Fitting the bill: Vorberg’s impact on MU soccer

Pro goalkeeper volunteers his time to both teams among other commitments

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Fitting the bill: Vorberg’s impact on MU soccer

Photo by Ben Erickson/benjamin.a.erickson@marquette.edu

Photo by Ben Erickson/benjamin.a.erickson@marquette.edu

Photo by Ben Erickson/benjamin.a.erickson@marquette.edu

Photo by Ben Erickson/benjamin.a.erickson@marquette.edu

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There was a time in Nick Vorberg’s life when he thought he might spend the rest of it in San Diego. He was on his third professional indoor soccer team in five years, but thought that might be where he would stick.

A year later, in 2002, he was traded to the Milwaukee Wave, where he has been settled ever since.

Settled is a loose term in Vorberg’s case. He’s a father of three, a part-time coach for both Marquette soccer teams, the academy director for SC Waukesha, a premier club academy just outside of Milwaukee, and, at age 40, is a goalkeeper and coach for the Major Arena Soccer League’s Milwaukee Wave.

“He’s like superman,” said Marquette men’s coach Louis Bennett. “He just keeps grabbing different hats, taking different clothes off and then he’s good.”

Bennett first courted Vorberg in Summer 2012, in need of a volunteer assistant to work specifically with the goalkeepers. Vorberg began working with the team’s keepers, particularly new starter and then-redshirt sophomore Charlie Lyon. Lyon went on to post a 0.78 goals against average en route to a 16-4-1 record that season. The following summer, Vorberg joined the women’s coaching staff in a similar role.

“His first year was kind of an adjustment period because you could tell he was just kind of watching and didn’t want to step over any boundaries,” said women’s senior keeper Amanda Engel, who has been the starter since Vorberg’s arrival in 2013. “He has definitely stepped past that boundary by now. I know that if I ever have a question about something I can always go to him and he will give me a 100 percent honest answer no matter how much I don’t want to hear it.”

“Nick delivers his brutal honesty on a very soft pillow,” Bennett agreed. “It’s going to hit you one way or another.”

Engel said Vorberg tends to focus on the individual rather than multiple players at once during practice. When it’s her turn in net, his eyes are on Engel while freshman keeper Sloane Carlson takes mental notes, and vice-versa.

“I’m just maintaining and doing the technical work,” Vorberg said. “I’m talking to the coaches about what I saw happen in games and how they can implement that into practices.”

The coaches and players welcome Vorberg’s advice with open arms because of his indoor soccer background. Playing on a smaller field with fewer players, the goalie is more involved in the offense but still needs reactionary skills in goal.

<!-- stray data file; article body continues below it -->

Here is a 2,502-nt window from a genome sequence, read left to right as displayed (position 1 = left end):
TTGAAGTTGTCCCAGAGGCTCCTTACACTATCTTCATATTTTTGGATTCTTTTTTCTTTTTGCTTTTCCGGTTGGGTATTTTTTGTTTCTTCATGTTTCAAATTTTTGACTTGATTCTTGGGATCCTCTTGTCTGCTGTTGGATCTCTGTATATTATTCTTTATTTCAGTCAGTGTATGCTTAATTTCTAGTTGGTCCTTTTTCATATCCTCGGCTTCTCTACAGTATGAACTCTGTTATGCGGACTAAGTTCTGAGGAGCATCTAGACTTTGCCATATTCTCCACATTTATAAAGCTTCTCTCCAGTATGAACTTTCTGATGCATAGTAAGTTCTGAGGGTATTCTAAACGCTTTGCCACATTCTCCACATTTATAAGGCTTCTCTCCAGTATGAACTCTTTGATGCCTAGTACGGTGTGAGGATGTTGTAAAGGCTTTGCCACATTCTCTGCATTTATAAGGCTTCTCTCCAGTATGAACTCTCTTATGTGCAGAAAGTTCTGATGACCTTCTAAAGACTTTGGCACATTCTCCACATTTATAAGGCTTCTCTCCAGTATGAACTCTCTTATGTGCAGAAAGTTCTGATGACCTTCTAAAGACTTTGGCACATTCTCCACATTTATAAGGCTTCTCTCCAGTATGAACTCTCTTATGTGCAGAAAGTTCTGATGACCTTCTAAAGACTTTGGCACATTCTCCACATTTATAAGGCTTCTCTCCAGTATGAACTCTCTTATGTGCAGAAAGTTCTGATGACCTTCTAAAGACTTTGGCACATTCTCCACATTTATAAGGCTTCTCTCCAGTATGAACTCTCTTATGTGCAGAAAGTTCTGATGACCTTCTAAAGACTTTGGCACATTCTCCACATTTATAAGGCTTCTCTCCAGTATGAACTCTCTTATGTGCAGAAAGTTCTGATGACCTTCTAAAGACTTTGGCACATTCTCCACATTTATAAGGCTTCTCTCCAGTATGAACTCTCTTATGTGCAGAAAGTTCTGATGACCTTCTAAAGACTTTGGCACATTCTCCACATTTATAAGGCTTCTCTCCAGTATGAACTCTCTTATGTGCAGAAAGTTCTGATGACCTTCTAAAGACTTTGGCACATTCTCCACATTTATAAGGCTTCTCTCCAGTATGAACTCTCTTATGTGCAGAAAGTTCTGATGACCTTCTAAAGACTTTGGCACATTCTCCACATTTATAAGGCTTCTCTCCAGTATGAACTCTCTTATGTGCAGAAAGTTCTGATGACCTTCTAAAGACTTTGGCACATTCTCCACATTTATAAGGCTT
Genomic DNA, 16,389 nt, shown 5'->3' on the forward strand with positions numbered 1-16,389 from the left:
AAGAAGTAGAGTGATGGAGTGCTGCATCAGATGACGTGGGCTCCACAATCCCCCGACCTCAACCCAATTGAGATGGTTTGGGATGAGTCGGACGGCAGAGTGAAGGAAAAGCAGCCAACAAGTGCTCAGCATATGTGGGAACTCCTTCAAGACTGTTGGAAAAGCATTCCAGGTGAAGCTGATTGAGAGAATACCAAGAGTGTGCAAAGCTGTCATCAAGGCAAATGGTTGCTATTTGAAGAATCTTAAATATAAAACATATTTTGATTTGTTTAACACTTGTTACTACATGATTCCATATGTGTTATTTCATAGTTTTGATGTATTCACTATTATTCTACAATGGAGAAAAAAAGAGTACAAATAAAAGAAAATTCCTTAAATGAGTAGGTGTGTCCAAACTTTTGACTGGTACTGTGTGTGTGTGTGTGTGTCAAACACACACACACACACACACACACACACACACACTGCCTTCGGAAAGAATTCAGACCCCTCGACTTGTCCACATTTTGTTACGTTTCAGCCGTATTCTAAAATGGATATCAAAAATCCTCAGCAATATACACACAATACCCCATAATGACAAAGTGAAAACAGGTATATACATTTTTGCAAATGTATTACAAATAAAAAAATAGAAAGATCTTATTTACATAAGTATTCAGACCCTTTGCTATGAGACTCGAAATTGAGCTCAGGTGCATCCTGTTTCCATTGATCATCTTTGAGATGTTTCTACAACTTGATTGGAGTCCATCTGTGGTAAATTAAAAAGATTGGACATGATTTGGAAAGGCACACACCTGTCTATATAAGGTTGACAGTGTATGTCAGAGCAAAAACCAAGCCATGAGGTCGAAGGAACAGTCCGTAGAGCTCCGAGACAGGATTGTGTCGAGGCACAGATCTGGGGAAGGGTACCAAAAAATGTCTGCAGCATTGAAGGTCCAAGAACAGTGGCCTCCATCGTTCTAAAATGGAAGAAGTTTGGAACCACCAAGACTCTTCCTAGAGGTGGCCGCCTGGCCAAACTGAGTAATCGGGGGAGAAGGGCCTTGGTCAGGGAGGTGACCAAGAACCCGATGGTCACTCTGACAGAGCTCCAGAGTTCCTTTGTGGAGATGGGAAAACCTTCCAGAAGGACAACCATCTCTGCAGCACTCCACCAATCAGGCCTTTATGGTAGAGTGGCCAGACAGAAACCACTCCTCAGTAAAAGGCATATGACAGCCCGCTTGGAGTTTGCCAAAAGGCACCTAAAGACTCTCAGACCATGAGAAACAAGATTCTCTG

“It’s phonetic, fast, furious, lots of action, lots of screaming, lots of yelling, music, lights… and he’s calm,” Bennett said, a former professional indoor player himself.

Bennett said part of the reason the team recruited freshman keeper Wicho Barraza was because of his footwork and aggressiveness on the field, which have only improved since arriving to work with Vorberg.

“The way the outdoor game is transitioning, goalies have to be good with their feet,” Vorberg said. “If you watch Wicho and Amanda, they’re very good with their feet. Wicho could get a ball in the box and drop it on a dime well past half field.”

With the women’s side losing Engel to graduation after this year, both the men’s and women’s teams will likely have sophomore starting keepers next season. Still, Vorberg is confident that the young netminders have gotten unrivaled experience thus far under his wing.

“What’s nice is there’s a blueprint with Amanda, as there was with Charlie Lyon,” he said. “Sloane is getting a great taste right now with Amanda. She’s got a lot to work on and there are things you take a closer look at…Every goalie is different, just like every player is different. You just have to focus on what their strengths and weaknesses are and keep building on them.”

Vorberg takes these lessons into account when working with SC Waukesha.

“What I’m interested in is the transition from club to college and figuring out what kind of college player makes a pro,” he said. “From the girls side, I have my foot in the water and can ask myself, ‘Which girls actually have an opportunity to make an impact at the DI level?’ That’s fun for me.”

Now at the tail end of his playing career, Vorberg is learning to make adjustments to the personal and professional aspects of his life. The former U.S. futsal national team goalie and Pacific University Hall of Famer wants to keep his family in Milwaukee. It’s just a matter of which hat he wants to put on that day.

“I feel that if I’m in an environment where I feel like I’m learning and I’m a part of it, and that I can contribute and it’s giving back both ways, that’s where I want to be,” he said. “It’s been that way here.”

Marquette Wire staff writer Jack Goods contributed to this report.

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